It’s fanciful rubbish, and they know it, but it’s the only card they have in the deck, and so they’ll play it for all it’s worth … not much, as we’ll see.
See, before now, the left in Britain was ridiculed, because, as the story goes, the last time it put its ideas front and centre it suffered a catastrophic defeat, in the election of 1983.
Those of us with political nous understand that the ’83 election was much more complicated than it’s been made out, ever mindful of the truth that before the Falklands War Michael Foot and the Labour Party had a rock solid opinion poll lead.
This followed the SDP split and the Liberal pact, and that, along with the national war fever, contributed to the loss.
It’s often forgotten that the Tory votes total fell in that election, by around 700,000. It’s one of many facts that never gets brought up in the discussion. The creation of the SDP was what assured that defeat; at the very least they exaggerated the scale of it, making it far larger than it ever ought to have been. At worst, they prevented an actual Labour majority.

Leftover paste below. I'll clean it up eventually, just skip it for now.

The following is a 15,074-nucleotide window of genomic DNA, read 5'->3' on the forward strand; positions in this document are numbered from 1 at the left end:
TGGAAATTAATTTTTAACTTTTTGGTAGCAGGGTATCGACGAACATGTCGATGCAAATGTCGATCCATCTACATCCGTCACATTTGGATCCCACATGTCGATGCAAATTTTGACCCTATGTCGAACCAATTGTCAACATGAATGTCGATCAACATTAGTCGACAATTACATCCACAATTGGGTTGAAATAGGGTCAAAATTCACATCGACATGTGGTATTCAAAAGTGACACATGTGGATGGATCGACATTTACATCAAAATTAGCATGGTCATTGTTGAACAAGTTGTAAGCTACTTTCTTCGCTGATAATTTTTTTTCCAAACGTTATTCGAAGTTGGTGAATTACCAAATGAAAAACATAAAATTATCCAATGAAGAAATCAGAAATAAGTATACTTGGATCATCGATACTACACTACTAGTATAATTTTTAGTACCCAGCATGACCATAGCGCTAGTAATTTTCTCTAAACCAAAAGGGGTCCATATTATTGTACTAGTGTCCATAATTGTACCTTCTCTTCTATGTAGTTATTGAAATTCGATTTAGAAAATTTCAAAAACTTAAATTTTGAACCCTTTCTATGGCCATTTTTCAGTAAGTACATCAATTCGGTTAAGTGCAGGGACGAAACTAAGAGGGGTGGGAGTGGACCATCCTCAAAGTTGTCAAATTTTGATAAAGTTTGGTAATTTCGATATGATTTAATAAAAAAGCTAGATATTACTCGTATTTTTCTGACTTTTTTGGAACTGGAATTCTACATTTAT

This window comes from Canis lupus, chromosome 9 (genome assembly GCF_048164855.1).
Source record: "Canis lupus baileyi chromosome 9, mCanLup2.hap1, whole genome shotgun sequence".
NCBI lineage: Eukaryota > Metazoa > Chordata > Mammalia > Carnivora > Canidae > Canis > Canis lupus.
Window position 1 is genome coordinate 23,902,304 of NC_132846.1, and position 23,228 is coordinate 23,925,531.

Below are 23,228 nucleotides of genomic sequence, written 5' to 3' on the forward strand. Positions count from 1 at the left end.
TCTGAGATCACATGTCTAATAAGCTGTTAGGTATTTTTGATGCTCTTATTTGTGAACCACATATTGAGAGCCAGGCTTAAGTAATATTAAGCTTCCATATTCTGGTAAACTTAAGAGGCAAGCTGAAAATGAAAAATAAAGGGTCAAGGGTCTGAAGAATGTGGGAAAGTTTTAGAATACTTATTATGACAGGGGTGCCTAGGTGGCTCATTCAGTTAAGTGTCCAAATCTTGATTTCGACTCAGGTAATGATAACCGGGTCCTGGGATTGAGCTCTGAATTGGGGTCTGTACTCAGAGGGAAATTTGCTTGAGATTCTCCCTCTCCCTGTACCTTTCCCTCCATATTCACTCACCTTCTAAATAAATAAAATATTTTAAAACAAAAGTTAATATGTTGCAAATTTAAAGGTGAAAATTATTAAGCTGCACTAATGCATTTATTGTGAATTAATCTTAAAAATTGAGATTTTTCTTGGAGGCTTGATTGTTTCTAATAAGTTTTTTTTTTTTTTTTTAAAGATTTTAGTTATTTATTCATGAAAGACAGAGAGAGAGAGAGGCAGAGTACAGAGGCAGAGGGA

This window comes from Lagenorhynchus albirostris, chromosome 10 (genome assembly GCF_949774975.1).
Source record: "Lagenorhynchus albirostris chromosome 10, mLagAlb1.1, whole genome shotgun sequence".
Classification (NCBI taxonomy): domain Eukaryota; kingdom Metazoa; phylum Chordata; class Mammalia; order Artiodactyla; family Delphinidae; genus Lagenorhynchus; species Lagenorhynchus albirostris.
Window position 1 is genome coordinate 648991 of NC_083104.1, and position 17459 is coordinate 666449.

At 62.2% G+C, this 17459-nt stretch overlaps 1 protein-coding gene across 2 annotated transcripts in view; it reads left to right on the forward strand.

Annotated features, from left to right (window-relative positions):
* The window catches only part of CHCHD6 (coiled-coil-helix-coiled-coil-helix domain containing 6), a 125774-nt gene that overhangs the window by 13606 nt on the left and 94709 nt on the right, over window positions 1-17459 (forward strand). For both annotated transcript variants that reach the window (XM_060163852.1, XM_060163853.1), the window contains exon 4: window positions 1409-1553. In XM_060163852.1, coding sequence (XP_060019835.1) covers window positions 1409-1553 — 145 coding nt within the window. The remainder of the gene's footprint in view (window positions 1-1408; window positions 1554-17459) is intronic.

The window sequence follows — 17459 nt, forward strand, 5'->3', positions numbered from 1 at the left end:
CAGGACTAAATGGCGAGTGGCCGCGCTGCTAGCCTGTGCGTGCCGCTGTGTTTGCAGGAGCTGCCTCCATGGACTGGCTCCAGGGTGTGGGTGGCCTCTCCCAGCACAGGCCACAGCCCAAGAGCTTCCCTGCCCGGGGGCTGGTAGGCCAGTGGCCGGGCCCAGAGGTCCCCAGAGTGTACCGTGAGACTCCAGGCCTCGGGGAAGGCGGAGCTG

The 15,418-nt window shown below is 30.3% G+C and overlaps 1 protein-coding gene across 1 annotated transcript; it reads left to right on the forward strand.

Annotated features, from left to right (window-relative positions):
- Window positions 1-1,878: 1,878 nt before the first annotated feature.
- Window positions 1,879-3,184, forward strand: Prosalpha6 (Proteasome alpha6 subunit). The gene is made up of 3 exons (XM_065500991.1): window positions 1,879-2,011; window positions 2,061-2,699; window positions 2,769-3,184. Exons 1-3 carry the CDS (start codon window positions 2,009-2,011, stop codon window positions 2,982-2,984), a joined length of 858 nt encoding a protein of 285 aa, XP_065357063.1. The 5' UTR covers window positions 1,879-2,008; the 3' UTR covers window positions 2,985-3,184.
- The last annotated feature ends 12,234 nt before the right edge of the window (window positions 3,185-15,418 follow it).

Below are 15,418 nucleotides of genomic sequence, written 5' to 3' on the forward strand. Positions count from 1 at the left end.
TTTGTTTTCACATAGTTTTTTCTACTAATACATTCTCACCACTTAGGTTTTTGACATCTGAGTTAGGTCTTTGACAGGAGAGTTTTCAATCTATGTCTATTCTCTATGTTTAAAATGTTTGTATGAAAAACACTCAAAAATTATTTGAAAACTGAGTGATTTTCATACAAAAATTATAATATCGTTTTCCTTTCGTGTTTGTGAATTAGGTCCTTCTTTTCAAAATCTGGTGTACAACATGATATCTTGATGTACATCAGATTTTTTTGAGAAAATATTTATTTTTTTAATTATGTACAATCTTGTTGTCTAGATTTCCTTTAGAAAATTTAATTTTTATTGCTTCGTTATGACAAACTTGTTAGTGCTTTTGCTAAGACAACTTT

It’s the Gang of Four, not the left, who bear the historical responsibility for the 1983 result.
Those of us who’ve studied this accept that.
Nevertheless, the idea has been allowed to take root that it was Labour’s “far left” policies which were responsible, and that myth – that outright lie – has contributed to the paucity of political ambition in this country for well on 30 years.
Corbyn’s election should be an opportunity to put all the big arguments front and centre again, to open up a true and honest national debate about where we’re going as a country, about what we want from it, what its values should be.
Instead, his ideas are going to be opposed by a phalanx of special interests inside and outside Westminster, including the Labour Party itself.
And with that in mind, there’s simply no way that Labour’s careerist MP’s can stand back and “let the left own the defeat.”
That would only apply if they allowed left wing politics to frame party policy. But they won’t.
They’re already lining up to criticise Corbyn before he’s even got his feet under the table and some of them will fight tooth and nail to keep him in his box.
So the left will never get to put its prospectus forward, although that is what the rank and file membership clearly wants to happen. Corbyn will be savaged by his own back benchers, who will make it as near to impossible for him to lead as you’ll get.